Friday, December 28, 2007

Edible Flowers

I received as a gift Lasagna Gardening With Herbs by Patricia Lanza. Ordinarily, I would have been too concerned with vegetables and compost to buy a book about herbs, but it turned out to be one of the most enjoyable gardening books I've read. Perhaps the most interesting thing I learned was that there are many edible flowers. My inner chef found that part intriguing.

I have eaten a few flowers. Off the top of my head I can list: battered and fried squash blossoms, borage flowers, and artichokes. But there are some I’ve eaten that I wouldn’t have thought of, namely saffron, capers, and dill. But these make up only the tip of the iceberg.

Flowers are used for flavorings, garnishes, candies, pickles... the list goes on. I'll list just a few ideas that sound good to me, but I highly recommend this book for further reading.

Basil flowers, she claims, are just as flavorful as the leaves (does that mean I can leave trimming the basils off the list of chores?!) Lanza recommends using them in much the same way as you do the leaves, but also mentions something that sounds really tasty, basil flower butter. I can imagine using that on garlic bread along with a nice pasta meal.

Another flower butter that sounds good to me is bee balm butter. Her recipe is 1/2 cup of petals mashed into 1 lb. of softened butter. If you don't already grow bee balm, you should. It's attractive, but better yet, it's attractive to bees!

Apparently, the flowers of peas and beans have flavors resembling what is to come from them. This could be an interesting way to get the same flavor in a prettier package. Lanza suggests using Scarlet Runner Bean flowers on new potatoes.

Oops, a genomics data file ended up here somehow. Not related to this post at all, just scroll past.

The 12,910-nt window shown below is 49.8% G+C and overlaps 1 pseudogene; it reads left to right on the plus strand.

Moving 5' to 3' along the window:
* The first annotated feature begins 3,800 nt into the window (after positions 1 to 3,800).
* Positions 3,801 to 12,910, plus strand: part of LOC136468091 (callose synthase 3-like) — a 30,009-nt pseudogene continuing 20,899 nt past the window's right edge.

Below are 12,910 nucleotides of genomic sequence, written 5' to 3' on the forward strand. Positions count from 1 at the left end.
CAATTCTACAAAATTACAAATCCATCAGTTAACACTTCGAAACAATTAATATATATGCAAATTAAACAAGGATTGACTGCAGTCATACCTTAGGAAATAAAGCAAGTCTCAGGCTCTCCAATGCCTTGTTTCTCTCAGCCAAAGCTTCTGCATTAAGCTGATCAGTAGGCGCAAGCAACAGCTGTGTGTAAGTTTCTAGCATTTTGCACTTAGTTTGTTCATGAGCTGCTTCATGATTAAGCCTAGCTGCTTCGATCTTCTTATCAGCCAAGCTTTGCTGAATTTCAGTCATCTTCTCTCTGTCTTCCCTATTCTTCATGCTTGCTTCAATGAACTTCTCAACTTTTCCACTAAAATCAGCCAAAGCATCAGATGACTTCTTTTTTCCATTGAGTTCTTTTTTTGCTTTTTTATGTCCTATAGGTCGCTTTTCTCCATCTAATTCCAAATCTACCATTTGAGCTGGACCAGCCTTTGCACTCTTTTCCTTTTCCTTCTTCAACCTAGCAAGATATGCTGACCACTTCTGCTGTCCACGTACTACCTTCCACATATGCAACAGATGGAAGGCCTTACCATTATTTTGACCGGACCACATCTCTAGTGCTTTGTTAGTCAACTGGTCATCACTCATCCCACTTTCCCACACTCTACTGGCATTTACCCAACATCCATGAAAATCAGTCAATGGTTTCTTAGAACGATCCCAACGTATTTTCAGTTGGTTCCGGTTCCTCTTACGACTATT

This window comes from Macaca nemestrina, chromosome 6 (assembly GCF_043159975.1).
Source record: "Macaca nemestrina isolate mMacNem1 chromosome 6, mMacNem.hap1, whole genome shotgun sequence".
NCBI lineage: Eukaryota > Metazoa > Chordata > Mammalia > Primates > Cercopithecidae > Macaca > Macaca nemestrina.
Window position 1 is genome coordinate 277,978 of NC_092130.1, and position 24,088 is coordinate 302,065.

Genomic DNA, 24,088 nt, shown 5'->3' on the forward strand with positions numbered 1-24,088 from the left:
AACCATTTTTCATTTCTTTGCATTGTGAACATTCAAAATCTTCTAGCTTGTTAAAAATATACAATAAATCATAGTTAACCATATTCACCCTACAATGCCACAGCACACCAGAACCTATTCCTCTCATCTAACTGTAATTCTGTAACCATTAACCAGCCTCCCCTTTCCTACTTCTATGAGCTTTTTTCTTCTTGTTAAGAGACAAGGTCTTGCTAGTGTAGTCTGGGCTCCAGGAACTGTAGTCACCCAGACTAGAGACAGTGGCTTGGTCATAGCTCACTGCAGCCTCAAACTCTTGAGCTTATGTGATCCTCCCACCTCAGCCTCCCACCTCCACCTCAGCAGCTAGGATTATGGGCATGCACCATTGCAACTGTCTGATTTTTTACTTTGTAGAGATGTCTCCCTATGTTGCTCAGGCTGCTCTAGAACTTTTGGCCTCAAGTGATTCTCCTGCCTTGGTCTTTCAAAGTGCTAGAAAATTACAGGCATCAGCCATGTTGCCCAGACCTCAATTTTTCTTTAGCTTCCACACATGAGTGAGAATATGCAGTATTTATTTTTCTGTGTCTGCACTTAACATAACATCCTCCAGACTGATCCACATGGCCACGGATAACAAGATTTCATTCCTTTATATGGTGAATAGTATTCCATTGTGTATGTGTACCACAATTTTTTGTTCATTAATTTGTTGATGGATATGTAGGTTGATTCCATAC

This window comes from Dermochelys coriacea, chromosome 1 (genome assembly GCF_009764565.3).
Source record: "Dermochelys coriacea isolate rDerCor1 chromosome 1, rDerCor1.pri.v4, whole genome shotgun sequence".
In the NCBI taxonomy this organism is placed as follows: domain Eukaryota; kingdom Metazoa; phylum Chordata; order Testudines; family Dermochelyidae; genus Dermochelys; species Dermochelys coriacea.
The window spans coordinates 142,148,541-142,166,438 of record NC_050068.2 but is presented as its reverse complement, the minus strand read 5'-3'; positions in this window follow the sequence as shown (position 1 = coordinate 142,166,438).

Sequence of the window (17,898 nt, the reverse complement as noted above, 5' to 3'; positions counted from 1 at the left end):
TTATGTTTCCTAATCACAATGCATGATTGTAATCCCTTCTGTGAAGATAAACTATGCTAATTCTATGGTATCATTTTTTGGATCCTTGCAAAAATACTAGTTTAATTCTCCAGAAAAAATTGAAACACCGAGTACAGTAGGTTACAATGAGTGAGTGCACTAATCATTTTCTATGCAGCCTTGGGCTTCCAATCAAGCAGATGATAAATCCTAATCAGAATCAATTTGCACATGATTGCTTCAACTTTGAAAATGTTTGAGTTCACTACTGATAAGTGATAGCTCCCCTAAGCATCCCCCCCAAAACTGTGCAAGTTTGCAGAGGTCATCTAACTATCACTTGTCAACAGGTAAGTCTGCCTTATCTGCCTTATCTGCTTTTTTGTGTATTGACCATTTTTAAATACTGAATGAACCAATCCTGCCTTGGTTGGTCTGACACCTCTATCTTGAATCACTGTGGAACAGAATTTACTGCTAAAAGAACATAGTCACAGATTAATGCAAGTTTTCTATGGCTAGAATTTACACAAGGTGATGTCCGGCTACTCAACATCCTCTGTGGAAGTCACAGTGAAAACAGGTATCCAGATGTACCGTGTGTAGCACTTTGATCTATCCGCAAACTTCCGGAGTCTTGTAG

Imagine the possibilities with the delicate flowers of chives or garlic chives. They'd make a great topping to a salad drizzled with vinegar and oil.

Daylilly flowers are another exciting possibility! I quote the following from page 125: "After a good shaking to dislodge any insects, I wash the flowers, remove the stamens, and fill them with herbed cream cheese. The flowers are crunchy, with a pleasant, subtle flavor." Now doesn't that sound fancy? And who knew the daylillies just outside my front door could be used in the kitchen?

Hibiscus flowers are edible also. What beauties! I learned on the IDigMyGarden forums this summer that okra leaves are edible - okra is a type of hibiscus, so I assume okra flowers are edible. You can bet that I'll be trying them next summer!

Without going into detail, I offer a short list of other flowers that appeal to me for use in the kitchen: chrysanthemums, dianthus, elderberry, hyssop, lavender, mint, nasturtiums, oregano, and to top it off, roses. You have to remove the white part at the base of the rose petals, which is bitter.

It is important to note that not all flowers are edible. Please make sure they are before you eat them, as some are deadly! Also, it's a good idea to know where they came from and if they were sprayed with chemicals, etc. Me, I'll only be eating the ones I grew myself or found in the deep wild.

1 comment:

Philippine flowers said...

Hmmm... Interesting views. I enjoyed reading your post. It makes a lot of sense. Anyway, I'm been looking for topics as interesting as this. Looking forward to your next post.